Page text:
A BROTHER and sister hosted their own archaeological open day after workmen uncovered skeletons in their back garden.
Work was being carried out on an extension to the Hannigans’ home in Faringdon Road, Abingdon, when builders found the remains of four bodies.
And after police, forensic scientists and archaeologists ascertained the bones were at least 100 years old – meaning there would be no criminal investigation required – Lucy and Joe Hannigan, 10 and nine, invited their classmates at Our Lady’s, Abingdon, to have a look.
Lucy said: “It was cool, but freaky at the same time, especially as it was quite dark when I first saw them.”
Her brother Joe added: “You don’t find skeletons very often in your back garden so it was weird and amazing, but also very interesting at the same time.
“It was a little awkward having all the children in the school, including my friends, in my back garden.
“Now everyone knows what my house looks like.”
More than 100 pupils got a minibus to the garden last week and were offered the opportunity to handle the remains.
In 1977, a dig at a nearby house uncovered 19 burials – estimated to date to the 1200s – which were thought to be part of a medieval cemetery. The skeletons are believed to be part of the same burial site.
Our Lady’s Junior School headteacher Brendan O’Neill said pupils were using the discovery as a springboard for literacy work.
He said: “Children have written reports and drawn pictures and talked about the skeletons. The Year 6 class looked into the 1977 discovery as background before they went to have a look.”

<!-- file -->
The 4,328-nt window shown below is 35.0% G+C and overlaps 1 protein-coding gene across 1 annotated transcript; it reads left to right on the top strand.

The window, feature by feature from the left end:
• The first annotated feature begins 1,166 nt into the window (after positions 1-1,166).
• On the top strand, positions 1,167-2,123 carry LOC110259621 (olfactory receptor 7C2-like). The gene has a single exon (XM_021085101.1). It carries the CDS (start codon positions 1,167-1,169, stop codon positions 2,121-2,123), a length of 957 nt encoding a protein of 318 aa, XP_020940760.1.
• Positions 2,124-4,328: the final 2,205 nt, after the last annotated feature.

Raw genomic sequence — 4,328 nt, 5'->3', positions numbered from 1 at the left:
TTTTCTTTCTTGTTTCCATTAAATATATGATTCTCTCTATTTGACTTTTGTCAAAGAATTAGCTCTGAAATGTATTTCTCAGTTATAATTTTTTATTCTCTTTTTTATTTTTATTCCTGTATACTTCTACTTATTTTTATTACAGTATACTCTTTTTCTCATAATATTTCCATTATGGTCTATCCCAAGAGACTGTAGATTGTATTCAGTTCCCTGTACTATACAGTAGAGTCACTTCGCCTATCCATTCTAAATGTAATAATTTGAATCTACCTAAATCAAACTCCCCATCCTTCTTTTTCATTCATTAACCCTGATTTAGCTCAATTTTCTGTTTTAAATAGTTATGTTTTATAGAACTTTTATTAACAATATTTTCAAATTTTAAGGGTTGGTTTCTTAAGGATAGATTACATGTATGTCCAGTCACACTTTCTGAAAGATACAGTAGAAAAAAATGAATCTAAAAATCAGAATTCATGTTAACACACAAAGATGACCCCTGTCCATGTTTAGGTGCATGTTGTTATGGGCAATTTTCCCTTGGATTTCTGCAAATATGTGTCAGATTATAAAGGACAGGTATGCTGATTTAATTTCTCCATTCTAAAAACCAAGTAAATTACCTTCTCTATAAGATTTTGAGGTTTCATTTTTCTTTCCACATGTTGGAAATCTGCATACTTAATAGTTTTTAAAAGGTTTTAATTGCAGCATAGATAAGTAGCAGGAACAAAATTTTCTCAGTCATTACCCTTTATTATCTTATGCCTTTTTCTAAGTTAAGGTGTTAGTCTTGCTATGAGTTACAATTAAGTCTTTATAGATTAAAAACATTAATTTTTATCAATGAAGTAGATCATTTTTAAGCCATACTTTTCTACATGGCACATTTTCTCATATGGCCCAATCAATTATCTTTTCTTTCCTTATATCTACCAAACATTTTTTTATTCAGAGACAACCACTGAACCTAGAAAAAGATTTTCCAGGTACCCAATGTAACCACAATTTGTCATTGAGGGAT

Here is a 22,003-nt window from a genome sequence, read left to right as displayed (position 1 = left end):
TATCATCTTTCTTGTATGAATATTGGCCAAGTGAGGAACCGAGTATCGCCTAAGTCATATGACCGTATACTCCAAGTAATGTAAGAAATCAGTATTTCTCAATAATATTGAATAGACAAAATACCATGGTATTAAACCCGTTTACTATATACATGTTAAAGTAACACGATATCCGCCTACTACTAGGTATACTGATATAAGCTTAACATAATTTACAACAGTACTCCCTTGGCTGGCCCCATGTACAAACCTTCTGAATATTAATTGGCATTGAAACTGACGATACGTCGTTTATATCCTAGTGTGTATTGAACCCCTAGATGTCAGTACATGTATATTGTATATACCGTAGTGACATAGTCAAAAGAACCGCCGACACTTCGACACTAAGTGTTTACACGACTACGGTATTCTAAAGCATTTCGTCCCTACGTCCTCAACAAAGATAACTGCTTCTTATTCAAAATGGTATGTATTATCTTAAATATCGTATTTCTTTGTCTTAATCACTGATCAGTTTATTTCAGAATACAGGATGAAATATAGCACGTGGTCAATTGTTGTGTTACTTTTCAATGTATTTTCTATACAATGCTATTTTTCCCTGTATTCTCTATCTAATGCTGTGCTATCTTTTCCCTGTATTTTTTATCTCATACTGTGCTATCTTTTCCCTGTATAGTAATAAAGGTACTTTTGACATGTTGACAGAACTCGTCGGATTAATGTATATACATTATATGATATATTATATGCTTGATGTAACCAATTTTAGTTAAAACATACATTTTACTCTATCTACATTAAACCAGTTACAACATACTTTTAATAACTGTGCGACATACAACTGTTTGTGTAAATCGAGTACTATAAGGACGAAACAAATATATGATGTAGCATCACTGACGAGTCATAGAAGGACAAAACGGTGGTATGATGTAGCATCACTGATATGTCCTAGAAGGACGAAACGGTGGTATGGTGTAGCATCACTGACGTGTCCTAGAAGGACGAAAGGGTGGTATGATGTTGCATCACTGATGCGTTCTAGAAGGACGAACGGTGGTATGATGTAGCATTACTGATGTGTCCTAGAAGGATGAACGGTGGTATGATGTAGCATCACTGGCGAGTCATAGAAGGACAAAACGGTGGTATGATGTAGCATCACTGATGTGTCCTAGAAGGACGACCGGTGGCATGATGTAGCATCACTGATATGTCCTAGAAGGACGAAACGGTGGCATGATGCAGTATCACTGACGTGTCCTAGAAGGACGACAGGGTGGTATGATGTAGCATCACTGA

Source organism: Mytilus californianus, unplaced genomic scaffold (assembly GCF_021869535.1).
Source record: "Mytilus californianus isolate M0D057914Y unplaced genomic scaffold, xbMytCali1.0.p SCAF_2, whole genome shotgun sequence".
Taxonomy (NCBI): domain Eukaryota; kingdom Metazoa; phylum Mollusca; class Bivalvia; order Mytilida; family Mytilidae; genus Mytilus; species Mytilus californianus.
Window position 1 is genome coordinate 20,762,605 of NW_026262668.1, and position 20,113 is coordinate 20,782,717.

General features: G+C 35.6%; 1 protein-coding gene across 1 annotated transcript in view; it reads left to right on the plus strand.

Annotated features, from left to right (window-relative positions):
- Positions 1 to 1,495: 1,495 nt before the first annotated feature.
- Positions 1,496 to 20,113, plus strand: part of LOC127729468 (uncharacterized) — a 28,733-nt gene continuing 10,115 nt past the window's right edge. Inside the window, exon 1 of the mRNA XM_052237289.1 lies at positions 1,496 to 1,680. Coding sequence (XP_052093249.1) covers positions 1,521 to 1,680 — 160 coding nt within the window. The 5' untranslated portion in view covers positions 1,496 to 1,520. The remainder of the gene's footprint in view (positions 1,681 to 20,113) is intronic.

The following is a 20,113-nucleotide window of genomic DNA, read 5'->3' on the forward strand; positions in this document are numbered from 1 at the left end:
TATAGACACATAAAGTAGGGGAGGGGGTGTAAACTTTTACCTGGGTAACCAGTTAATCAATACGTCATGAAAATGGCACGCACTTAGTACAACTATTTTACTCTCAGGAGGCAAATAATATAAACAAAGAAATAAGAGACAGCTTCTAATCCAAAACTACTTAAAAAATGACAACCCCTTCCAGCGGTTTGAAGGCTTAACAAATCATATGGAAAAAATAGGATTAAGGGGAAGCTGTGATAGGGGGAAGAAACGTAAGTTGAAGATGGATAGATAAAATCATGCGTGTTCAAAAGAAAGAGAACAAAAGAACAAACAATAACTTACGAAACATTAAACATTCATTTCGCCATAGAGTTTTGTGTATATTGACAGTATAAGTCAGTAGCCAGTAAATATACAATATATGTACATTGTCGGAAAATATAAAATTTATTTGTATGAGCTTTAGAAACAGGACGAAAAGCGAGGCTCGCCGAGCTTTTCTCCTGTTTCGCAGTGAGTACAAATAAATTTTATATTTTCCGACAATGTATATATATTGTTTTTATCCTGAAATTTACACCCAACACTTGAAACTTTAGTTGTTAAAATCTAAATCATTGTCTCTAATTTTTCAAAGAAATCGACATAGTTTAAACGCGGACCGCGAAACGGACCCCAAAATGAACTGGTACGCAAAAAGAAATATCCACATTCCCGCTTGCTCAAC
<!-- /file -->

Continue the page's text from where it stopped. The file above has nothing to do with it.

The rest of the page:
Niamh Hannigan, Lucy and Joe’s mother, said they had been aware of the discoveries in the house nearby in the 1970s but had been led to believe they were unlikely to extend to their own property.
She said: “The children were fascinated – my older daughter Catherine, who is 13, less so. They thought it was cool to have such an interesting history in your garden.
“It was super to have the children round and I am looking forward to seeing some of the work they have done on the back of it.
“If it’s anything like the garden a few doors down, there could well be more that hasn’t been uncovered.
“You need not to be ghoulish, and luckily we’re not.”
The skeletons were found while digging foundations for an extension to provide an office at the home, and have now been concreted over – with permission from the authorities – so work can continue.